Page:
alan cohen guitar lessons

Alan Cohen on Finding More Joy in Guitar Practice

Tuesday Quotes are short explorations of music, life, and the daily endeavor of practicing classical guitar. Find more here. Enjoy!

“Don’t postpone joy until you have learned all of your lessons. Joy is your lesson.”

Alan Cohen

Why do we play music? Why do we challenge ourselves with difficult pieces and challenging exercises?

Is it all for a future payoff? Is all our work to claim bragging rights on the advanced-level piece? or the faster scales?

In the day-to-day routine of guitar practice, it’s easy to forget the whole point of it all. We may lose track of why we started this game in first place.

For most of us, we came to guitar wanting a satisfying challenge. We wanted something that we could enjoy working on over time.

And we have started guitar with dreams of playing the grand showpiece. If so, we probably thought playing at that level would be fun and rewarding.

We wake each day with the opportunity to enjoy meaningful work. In any given practice, we have the power to set small challenges and meet them. We can focus our attention and reach for our highest standards.

Even in short practices, we can strive for excellence and meet each moment with our best self.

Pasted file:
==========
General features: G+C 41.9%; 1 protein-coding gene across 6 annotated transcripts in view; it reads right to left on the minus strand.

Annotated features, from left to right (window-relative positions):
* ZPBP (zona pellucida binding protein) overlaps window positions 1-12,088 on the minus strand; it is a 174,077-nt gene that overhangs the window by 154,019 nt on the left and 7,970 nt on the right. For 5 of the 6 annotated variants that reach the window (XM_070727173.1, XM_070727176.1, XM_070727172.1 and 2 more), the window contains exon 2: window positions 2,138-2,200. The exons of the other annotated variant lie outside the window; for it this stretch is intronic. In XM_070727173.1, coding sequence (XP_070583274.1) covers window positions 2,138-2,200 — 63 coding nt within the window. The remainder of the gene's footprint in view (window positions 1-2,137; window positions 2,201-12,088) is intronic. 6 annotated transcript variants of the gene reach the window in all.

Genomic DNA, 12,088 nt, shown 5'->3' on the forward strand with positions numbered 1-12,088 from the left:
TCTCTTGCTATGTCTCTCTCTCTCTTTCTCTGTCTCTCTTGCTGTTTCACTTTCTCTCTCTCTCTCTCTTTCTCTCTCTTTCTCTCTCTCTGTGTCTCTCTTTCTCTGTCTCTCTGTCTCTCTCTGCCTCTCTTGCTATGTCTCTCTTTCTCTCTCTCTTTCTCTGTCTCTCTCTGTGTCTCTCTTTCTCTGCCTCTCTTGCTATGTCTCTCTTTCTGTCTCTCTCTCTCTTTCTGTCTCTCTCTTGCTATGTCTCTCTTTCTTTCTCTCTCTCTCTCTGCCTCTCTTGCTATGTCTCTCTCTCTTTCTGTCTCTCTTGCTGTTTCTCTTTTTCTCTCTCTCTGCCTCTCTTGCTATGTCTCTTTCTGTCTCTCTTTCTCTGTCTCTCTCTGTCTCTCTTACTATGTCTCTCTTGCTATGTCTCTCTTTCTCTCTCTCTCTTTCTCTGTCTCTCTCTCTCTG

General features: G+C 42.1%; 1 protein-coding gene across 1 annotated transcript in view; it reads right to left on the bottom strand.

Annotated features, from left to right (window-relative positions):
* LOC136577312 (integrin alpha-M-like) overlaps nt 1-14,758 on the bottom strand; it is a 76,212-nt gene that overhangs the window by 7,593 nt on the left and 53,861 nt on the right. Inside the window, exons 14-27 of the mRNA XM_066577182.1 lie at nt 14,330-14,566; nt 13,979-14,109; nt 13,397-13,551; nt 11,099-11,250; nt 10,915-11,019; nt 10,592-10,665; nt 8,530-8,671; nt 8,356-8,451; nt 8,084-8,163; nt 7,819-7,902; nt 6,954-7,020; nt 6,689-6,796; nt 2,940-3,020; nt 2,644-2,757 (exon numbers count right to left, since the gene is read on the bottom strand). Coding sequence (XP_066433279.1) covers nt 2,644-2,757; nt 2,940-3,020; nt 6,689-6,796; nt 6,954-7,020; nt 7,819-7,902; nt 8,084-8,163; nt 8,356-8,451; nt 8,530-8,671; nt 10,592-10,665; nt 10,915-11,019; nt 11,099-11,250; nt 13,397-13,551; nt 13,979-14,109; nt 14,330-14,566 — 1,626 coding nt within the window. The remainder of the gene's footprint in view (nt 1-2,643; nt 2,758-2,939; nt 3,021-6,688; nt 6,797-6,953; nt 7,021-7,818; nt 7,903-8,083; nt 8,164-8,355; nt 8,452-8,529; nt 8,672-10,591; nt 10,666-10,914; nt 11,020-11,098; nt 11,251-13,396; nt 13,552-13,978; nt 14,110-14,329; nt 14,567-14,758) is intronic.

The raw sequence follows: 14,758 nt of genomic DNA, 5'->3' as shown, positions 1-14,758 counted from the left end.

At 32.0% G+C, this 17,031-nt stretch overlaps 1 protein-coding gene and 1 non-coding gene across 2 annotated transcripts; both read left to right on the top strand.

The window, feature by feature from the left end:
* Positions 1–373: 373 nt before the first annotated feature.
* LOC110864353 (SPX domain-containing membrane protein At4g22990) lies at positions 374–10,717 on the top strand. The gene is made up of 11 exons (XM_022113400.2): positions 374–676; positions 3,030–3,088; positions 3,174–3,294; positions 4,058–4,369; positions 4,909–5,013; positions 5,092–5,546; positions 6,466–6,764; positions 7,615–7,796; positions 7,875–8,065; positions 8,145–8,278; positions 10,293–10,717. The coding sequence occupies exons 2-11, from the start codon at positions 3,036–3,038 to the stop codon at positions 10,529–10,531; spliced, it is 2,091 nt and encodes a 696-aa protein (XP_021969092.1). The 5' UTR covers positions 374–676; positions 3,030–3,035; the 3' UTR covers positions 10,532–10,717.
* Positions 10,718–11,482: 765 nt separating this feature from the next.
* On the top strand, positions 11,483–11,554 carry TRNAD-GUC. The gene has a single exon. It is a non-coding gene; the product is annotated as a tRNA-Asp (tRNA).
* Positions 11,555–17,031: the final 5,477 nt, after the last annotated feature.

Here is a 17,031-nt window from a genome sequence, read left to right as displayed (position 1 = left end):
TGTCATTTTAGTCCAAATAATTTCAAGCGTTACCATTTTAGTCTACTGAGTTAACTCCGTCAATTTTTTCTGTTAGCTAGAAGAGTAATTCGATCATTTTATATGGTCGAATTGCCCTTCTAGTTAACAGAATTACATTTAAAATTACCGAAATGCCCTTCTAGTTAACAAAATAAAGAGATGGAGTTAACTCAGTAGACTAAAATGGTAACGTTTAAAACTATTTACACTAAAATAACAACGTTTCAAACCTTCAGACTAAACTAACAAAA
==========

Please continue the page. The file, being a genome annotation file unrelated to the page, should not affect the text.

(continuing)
This type of practice may not always be “fun”. We may not register it as “pleasure” in the moment.

But it serves us at a deeper level. As we remain aware in each moment of our practice, we experience the joy of living.

It’s not the fleeting pleasure of cotton candy or chocolate cake. But the intimate rewards of a moment well-lived. The satisfaction gained from doing our best, flaws and all.

The prize of learning guitar does not lie in the future. The landmark triumphs are just steps along the way. Instead, guitar is a tool by which we engage ourselves. And that engagement is the prize.

allen mathews classical guitar

Hi, I’m Allen Mathews. 

I started as a folk guitarist, then fell in love with classical guitar in my 20’s.  Despite a lot of practice and schooling, I still couldn’t get my music to flow well.  I struggled with excess tension.  My music sounded forced.  And my hands and body were often sore.  I got frustrated, and couldn’t see the way forward.  Then, over the next decade, I studied with two stellar teachers –  one focused on the technical, and one on the musical (he was a concert pianist).  In time, I came to discover a new set of formulas and movements. These brought new life and vitality to my practice. Now I help guitarists find more comfort and flow in their music, so they play more beautifullyClick here for a sample formula.

Great advise here. I find I am taking more time with the pieces than I would have in the past as I am focusing on the technique you have taught me. It is slower going at first but has fewer frustrations, is easier and sounds better in the end.

-Karen Richardson

I just want to thank you for your lessons. You are helping us to understand how a piece is composed, the parts to analyze and how to do it. You are teaching a lot about how to read and play, and the most important part: PLAY with the music and ENJOY it.

-R. Martinez

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